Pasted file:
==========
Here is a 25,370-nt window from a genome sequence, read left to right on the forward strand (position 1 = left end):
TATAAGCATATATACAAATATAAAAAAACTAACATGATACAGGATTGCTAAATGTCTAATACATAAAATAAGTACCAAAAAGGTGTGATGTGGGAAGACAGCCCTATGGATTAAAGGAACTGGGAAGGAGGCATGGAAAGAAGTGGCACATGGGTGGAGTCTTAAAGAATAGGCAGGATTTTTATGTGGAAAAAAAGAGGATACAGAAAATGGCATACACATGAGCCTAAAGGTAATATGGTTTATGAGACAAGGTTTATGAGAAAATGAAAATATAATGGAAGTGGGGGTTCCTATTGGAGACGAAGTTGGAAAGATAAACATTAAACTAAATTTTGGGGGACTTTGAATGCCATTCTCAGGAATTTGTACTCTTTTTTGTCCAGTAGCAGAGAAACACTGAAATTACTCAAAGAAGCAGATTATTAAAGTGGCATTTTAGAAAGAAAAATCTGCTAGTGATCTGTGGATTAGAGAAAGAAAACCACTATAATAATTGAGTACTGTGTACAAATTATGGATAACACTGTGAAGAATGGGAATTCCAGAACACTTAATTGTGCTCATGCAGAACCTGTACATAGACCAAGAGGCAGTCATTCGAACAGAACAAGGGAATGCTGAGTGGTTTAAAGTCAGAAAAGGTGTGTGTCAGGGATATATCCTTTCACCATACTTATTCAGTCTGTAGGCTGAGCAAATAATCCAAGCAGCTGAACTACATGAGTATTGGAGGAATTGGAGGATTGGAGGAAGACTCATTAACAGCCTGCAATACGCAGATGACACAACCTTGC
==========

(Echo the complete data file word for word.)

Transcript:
Here is a 25,370-nt window from a genome sequence, read left to right on the forward strand (position 1 = left end):
TATAAGCATATATACAAATATAAAAAAACTAACATGATACAGGATTGCTAAATGTCTAATACATAAAATAAGTACCAAAAAGGTGTGATGTGGGAAGACAGCCCTATGGATTAAAGGAACTGGGAAGGAGGCATGGAAAGAAGTGGCACATGGGTGGAGTCTTAAAGAATAGGCAGGATTTTTATGTGGAAAAAAAGAGGATACAGAAAATGGCATACACATGAGCCTAAAGGTAATATGGTTTATGAGACAAGGTTTATGAGAAAATGAAAATATAATGGAAGTGGGGGTTCCTATTGGAGACGAAGTTGGAAAGATAAACATTAAACTAAATTTTGGGGGACTTTGAATGCCATTCTCAGGAATTTGTACTCTTTTTTGTCCAGTAGCAGAGAAACACTGAAATTACTCAAAGAAGCAGATTATTAAAGTGGCATTTTAGAAAGAAAAATCTGCTAGTGATCTGTGGATTAGAGAAAGAAAACCACTATAATAATTGAGTACTGTGTACAAATTATGGATAACACTGTGAAGAATGGGAATTCCAGAACACTTAATTGTGCTCATGCAGAACCTGTACATAGACCAAGAGGCAGTCATTCGAACAGAACAAGGGAATGCTGAGTGGTTTAAAGTCAGAAAAGGTGTGTGTCAGGGATATATCCTTTCACCATACTTATTCAGTCTGTAGGCTGAGCAAATAATCCAAGCAGCTGAACTACATGAGTATTGGAGGAATTGGAGGATTGGAGGAAGACTCATTAACAGCCTGCAATACGCAGATGACACAACCTTGC